One of the many joys of working here at Cicerone is being surrounded by amazing photos and guidebooks of great places to go for a walk. With new projects always ongoing to unspoilt, beautiful and relatively unknown mountains regions, there's just one problem...where in the world are they?
One of the latest Cicerone guidebooks to have me reaching for the well-thumbed atlas was Walking in the Karavanke. Superb mountain walking, spectacular views and forested valleys. Sounds great, just tell me one thing - where is it? If that’s a question you find yourself asking, let me save you the trouble of looking it up.
The Karavanke form the border between Slovenia and Austria with a total length of about 120km, making it one of the longest mountain ranges in Europe. It divides naturally into two sections: the Western Karavanke, as far as the Košuta ridge, is more or less a single unbroken ridge, while the Eastern Karavanke are split into several massifs. The typical pattern all along the range is of precipitous rocky faces to the northern, Austrian side, while to the southern, Slovene side there are steep grassy slopes and terraces. The ridges offer outstanding views in both directions: to the north lies the Austrian region of Kärnten, famed for its lakes and more rounded mountains, while to the south the Julian Alps drop their stark faces to the valleys; the contrast between them is part of the charm. Further east along the range views of the whole of Slovenia open up, across the Gorenjska plain to the capital, Ljubljana, and beyond to Snežnik, the ‘snowy one’, standing alone not far from the Adriatic coast.
In spite of its modern cities and excellent transport networks Slovenia still has an air of the past, when the pace of life was slower. Slovenes keep close contact with their families and their land; in some cases the same family has worked the land for hundreds of years. Much of the population still lives in villages, where almost every house has its vegetable patch; even in the cities allotments are common. The country, independent from Yugoslavia since 1991, is about the size of Wales, or half the size of Switzerland, and although only about 11% of the land area is covered by high mountains, 90% is higher than 300m above sea level, and the Slovenes proudly count themselves an Alpine nation. With a present-day population of about 2 million centred on Ljubljana, the capital city, there are only a handful of other large towns, the most important being Maribor, Celje and Kranj. Mountains have shaped the country and its culture, and it is common to see whole families out walking together, such is the Slovenes’ enthusiasm for the outdoors.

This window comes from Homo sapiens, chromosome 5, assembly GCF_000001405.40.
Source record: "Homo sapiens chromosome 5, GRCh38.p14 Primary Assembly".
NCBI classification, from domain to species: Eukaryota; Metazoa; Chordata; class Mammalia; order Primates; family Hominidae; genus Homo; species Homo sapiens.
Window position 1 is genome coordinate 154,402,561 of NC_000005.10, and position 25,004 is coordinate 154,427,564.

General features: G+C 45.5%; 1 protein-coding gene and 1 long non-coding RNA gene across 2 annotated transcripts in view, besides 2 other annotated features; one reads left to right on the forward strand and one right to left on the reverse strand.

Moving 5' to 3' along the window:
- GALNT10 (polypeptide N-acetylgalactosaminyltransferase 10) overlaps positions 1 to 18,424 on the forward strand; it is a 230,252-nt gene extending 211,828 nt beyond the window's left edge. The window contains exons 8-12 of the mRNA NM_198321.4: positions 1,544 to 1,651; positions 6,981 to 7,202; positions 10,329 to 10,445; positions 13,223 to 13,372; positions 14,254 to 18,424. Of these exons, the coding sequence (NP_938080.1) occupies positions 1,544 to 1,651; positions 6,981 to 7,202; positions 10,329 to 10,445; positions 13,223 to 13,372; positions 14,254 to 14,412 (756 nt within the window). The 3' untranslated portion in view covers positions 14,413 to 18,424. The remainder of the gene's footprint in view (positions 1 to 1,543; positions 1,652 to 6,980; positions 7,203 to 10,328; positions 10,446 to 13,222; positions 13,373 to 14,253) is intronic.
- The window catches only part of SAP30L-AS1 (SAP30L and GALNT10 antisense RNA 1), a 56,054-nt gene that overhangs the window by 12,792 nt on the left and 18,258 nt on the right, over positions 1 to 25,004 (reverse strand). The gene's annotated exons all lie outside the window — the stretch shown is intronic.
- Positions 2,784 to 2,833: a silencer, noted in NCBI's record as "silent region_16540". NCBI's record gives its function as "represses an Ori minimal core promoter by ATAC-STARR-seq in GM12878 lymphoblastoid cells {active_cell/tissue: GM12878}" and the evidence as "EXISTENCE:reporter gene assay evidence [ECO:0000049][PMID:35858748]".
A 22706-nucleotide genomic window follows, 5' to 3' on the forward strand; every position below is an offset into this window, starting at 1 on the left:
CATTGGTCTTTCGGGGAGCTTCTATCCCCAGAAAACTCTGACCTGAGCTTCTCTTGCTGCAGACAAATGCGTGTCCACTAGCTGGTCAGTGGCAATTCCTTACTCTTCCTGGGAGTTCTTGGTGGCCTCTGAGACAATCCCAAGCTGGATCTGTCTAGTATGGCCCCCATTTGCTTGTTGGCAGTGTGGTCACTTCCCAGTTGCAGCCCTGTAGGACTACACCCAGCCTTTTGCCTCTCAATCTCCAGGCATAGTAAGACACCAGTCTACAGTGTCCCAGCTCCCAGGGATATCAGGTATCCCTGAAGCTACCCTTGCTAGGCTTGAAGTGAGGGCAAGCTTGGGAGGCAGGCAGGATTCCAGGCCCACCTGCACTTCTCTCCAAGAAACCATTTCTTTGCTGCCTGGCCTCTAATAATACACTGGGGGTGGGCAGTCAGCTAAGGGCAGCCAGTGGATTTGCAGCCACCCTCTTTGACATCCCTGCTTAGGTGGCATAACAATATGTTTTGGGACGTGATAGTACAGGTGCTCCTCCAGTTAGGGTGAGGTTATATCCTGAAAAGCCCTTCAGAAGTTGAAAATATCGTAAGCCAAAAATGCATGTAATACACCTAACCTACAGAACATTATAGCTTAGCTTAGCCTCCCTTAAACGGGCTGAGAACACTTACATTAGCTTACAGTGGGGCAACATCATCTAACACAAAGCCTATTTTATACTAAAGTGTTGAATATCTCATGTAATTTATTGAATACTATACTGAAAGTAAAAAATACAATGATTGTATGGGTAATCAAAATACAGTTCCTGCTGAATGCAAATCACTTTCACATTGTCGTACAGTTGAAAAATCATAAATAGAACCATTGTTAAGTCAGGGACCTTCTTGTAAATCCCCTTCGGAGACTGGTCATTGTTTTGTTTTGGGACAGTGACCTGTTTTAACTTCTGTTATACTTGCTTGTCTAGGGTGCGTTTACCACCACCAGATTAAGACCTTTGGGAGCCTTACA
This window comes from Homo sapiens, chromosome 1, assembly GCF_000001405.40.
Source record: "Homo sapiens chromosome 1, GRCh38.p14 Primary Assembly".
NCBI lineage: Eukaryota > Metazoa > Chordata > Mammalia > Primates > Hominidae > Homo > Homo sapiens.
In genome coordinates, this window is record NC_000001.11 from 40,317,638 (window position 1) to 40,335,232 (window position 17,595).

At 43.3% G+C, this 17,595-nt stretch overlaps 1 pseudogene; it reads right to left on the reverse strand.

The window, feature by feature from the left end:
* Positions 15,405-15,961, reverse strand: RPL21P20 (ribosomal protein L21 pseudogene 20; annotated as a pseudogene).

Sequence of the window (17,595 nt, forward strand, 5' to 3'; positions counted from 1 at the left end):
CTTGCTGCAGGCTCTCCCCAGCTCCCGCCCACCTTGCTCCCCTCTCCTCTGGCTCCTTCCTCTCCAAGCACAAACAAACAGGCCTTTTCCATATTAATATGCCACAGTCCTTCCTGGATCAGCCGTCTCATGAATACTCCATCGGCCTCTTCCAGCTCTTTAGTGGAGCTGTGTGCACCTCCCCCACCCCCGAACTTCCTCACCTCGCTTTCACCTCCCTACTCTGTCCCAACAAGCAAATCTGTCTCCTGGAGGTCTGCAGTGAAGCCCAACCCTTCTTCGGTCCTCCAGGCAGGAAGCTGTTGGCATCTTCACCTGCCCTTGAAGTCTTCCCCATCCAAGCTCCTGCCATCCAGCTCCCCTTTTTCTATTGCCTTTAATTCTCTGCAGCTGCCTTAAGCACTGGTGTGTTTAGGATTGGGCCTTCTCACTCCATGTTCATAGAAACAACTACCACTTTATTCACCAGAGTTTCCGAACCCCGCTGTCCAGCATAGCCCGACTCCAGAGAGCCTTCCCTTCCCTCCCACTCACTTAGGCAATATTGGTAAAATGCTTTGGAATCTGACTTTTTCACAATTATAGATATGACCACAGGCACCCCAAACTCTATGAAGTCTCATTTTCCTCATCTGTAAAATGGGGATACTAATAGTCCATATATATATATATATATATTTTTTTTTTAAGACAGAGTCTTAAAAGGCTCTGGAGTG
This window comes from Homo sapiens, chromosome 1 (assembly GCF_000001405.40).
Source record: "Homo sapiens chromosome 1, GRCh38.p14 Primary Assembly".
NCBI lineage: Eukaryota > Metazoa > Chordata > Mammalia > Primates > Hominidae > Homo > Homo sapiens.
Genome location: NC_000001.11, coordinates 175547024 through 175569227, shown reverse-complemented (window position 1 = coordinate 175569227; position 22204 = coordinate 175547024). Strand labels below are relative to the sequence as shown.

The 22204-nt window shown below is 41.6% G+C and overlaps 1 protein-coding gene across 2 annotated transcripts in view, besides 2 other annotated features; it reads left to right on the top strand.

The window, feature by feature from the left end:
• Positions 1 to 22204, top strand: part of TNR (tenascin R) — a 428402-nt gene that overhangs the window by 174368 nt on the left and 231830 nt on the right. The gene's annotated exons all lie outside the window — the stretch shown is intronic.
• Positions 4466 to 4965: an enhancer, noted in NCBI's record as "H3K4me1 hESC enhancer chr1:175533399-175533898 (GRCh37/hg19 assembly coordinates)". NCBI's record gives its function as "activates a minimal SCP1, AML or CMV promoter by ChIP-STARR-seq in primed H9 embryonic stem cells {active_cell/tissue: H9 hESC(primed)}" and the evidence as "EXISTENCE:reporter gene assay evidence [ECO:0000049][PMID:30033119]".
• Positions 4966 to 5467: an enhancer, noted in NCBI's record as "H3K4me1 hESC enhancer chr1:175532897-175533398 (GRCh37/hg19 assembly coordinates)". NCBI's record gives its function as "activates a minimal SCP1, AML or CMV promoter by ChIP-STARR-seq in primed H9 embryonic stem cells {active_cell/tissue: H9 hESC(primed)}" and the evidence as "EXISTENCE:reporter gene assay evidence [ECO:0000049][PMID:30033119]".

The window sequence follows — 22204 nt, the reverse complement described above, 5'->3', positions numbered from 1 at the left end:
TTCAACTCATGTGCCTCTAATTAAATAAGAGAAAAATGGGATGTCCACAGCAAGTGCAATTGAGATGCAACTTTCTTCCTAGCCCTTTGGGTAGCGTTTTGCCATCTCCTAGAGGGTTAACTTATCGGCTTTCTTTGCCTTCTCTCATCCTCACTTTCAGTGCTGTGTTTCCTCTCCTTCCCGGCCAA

Slovenia may be only a tiny country, but within its small area lies some of the most varied and beautiful mountain scenery in the whole of Europe. From the stark heights of the Alps, through forested plateaux and rolling hill country scattered with small farmsteads, to the fascinating limestone karst areas, Slovenia has it all. This book will hopefully entice you to explore further; once you have sampled the mountains, the countryside, the old town centres and the easy-going way of life, you will want to return again and again.
Walking in Slovenia: The Karavanke
This guidebook offers 23 walking routes across the 120km Karavanke mountain range, a natural border between Austria and Slovenia. The one and two-day routes are graded for difficulty, and range from low-level walks to high summits. The approaches are mainly from the Slovenian valleys, with bases in unspoilt towns and villages.More information
The 23 walks described cover all the main peaks along the full length of the range, which between them offer spectacular views, caves where Stone Age remains have been found, high pastures where cows, sheep and horses graze together in harmony, slopes so carpeted with flowers that the mountain appears covered with snow, airy ridges, shady forests and empty summits. You will discover that the range is more complex than it looks or appears from the map, a place where the views spread out without warning as you round a corner, or you suddenly emerge from the trees into open meadows where time seems to have stopped.
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